The Target adaptive clothing line came out late last year. The line was developed by a mom of a kid with special needs who needed clothes that would allow for a diaper. She developed the clothes for kids with disabilities and special needs within the Cat & Jack brand.
(and I love the Cat & Jack brand – I clothe my kids almost exclusively in, because they have the ASL t’s (see left) and the “Kind is Cool” stuff)
Cool Clothes for Kids with Disabilities
Cat & Jack has hip clothes point blank, and their clothes for kids with disabilities and special needs is no different. They are awesome. The line has the whole tamale – swimsuits, pants, shirts, you name it. They are sensory-friendly, have longer waists (- pants for kids using wheelchairs), some clothes have space for diapers.
I liked how the clothes come with strategic holes for ports and tubes, and most clothing is a little more spacious in case diapers are being used.
I also liked how so many models on the site had disabilities.
Super Awesome Clothes for Special Needs and for Disability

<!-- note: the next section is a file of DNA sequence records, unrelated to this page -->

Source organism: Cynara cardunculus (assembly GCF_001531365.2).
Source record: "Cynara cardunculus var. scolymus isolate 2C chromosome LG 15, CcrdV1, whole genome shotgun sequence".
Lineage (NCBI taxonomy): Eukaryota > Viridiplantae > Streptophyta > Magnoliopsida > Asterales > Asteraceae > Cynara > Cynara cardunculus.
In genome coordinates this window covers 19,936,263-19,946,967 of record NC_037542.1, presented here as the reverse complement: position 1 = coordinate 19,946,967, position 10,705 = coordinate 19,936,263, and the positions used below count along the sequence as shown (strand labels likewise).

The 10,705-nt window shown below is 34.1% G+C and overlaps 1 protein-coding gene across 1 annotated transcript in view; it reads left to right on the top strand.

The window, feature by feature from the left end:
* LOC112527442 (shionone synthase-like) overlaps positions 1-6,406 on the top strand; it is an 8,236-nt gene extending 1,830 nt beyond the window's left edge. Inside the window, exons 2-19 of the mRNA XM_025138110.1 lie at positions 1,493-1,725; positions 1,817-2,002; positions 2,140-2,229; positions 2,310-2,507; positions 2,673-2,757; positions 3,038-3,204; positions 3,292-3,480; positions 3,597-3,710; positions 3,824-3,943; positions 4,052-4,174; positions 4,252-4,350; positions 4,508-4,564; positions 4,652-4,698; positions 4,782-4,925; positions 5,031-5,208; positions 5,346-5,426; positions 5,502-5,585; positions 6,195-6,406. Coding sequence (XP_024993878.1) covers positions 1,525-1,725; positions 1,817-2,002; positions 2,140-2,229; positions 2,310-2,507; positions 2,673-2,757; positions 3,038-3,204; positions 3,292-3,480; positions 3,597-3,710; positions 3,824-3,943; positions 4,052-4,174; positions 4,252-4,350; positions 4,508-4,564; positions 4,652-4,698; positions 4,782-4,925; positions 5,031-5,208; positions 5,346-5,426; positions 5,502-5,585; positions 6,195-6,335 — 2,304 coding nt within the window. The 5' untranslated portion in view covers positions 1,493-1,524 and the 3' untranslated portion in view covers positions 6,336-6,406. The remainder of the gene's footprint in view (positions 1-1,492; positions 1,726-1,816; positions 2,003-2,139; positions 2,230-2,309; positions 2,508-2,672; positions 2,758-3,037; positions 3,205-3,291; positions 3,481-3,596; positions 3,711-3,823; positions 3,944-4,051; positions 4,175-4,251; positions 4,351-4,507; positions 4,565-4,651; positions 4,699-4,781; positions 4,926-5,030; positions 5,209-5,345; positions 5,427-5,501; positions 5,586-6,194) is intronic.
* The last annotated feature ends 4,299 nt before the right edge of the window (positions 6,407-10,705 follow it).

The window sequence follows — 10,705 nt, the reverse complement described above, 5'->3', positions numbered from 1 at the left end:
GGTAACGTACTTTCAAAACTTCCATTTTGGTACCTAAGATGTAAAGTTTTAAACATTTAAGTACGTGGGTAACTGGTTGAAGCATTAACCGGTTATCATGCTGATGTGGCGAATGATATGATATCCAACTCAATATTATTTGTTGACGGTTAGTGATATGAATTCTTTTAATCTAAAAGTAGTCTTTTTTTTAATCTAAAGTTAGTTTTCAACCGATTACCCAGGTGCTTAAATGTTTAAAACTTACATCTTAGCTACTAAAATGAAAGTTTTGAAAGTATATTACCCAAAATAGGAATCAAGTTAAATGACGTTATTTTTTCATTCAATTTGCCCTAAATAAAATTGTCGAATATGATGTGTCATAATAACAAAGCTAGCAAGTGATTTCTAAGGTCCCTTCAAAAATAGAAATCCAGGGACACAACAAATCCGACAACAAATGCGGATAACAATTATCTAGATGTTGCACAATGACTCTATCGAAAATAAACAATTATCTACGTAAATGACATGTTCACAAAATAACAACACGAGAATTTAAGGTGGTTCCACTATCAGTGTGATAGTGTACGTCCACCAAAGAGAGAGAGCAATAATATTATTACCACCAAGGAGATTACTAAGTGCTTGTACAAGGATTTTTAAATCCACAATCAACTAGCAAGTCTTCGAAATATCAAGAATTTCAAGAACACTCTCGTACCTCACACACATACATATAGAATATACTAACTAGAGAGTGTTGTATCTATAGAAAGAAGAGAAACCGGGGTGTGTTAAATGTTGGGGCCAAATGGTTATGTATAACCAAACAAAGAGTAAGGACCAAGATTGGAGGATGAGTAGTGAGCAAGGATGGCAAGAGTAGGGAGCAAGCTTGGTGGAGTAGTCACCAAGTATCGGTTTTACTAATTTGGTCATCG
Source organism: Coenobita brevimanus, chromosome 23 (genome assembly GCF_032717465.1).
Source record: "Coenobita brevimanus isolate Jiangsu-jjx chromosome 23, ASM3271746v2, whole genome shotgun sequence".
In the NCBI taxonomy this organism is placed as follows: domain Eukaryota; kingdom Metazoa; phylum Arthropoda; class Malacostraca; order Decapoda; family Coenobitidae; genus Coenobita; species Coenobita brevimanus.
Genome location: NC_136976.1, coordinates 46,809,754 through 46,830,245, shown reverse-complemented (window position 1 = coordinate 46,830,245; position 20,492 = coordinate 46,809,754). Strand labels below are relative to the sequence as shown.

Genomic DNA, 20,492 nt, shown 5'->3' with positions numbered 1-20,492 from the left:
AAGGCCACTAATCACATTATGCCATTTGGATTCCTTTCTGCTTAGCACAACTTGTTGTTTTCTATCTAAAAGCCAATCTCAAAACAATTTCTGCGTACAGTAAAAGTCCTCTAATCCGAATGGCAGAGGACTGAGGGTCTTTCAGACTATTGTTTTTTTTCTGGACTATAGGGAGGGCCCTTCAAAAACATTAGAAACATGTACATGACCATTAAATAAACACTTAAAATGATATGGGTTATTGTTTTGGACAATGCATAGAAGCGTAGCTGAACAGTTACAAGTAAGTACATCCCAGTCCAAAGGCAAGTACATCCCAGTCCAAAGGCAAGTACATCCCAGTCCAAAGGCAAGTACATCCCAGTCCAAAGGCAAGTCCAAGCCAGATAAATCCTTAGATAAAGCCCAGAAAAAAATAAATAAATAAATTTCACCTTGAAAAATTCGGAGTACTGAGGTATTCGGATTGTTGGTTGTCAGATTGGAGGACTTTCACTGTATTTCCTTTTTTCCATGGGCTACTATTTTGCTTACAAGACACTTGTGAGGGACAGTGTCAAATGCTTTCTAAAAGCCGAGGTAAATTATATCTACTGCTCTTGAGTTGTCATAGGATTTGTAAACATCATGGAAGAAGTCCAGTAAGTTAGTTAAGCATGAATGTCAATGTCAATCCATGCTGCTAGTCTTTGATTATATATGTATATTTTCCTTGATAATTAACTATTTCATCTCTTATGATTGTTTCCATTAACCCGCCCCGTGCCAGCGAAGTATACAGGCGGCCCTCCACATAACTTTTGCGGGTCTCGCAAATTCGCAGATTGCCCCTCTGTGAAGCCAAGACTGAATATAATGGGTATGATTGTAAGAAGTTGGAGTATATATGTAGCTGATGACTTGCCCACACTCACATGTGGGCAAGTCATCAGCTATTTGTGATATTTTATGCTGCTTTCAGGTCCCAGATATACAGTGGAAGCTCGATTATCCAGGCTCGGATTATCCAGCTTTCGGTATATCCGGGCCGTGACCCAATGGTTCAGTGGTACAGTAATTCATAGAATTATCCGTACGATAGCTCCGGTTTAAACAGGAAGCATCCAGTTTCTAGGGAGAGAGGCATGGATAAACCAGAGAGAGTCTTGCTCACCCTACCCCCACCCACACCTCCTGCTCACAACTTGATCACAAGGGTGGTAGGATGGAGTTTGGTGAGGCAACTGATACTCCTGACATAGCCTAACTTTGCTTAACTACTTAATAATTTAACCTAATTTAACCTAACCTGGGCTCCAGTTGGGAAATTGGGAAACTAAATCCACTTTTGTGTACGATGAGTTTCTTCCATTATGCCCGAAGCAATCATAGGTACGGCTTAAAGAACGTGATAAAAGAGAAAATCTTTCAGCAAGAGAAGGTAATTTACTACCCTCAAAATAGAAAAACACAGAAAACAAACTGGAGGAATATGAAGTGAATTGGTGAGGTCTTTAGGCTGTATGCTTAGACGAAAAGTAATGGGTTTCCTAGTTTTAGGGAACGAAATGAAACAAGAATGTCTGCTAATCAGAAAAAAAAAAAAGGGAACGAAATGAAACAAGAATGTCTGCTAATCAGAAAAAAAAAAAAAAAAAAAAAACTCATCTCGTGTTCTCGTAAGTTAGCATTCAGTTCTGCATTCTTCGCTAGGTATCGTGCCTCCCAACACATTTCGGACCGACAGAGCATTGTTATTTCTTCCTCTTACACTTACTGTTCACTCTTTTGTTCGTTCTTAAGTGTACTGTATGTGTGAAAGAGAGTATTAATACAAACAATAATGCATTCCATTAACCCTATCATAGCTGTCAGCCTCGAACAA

I have loved what I’ve seen so far, but I’m going to be honest: I do want more variety. Specifically, I’d like more ASL wear in the Adaptive Clothing Line, and more stuff from the “Kind is Cool” wear. They just started this line about 6 months ago, though, so hopefully they will be adding to the line soon.
Speaking of Adding More to the Target Adaptive Clothing Line…!
There are NO clothes for men! There aren’t that many for grown women either, but at least there is something. I’m hoping Target revs up and gets the men’s section going (you know that it’s not just women and children who have disabilities, right, Target?!!).
The clothes for women are cute. Not a huge selection, but cute.
I really liked the jeans, which (besides being fun and trendy), promise to help reduce pressure points with the use of flattened seams, and have high-rise backs and wider-leg construction.
The shirts were also cute, so much so that even though I do not personally need adaptive clothing, I found myself shopping along.
They only had one dress and one skirt featured on their site – and the skirt was sold out. I wasn’t sure how adaptive the dress really was… but it’s cute.
So, all in all, I’m going to say it’s a solid start.
I’m looking forward to seeing an expanded line that more people across the disability spectrum will identify with and feel represents them and their particular needs and interests. I think these clothes for people with a disability and special needs are off to a good start, and Target’s going to be in it for the win.
Meriah Nichols is a career counselor. Solo mom to 3 (one with Down syndrome, one gifted 2E). Deaf, with C-PTSD and TBI, she’s also a gardening nerd who loves cats, Star Trek, and takes her coffee hot and black.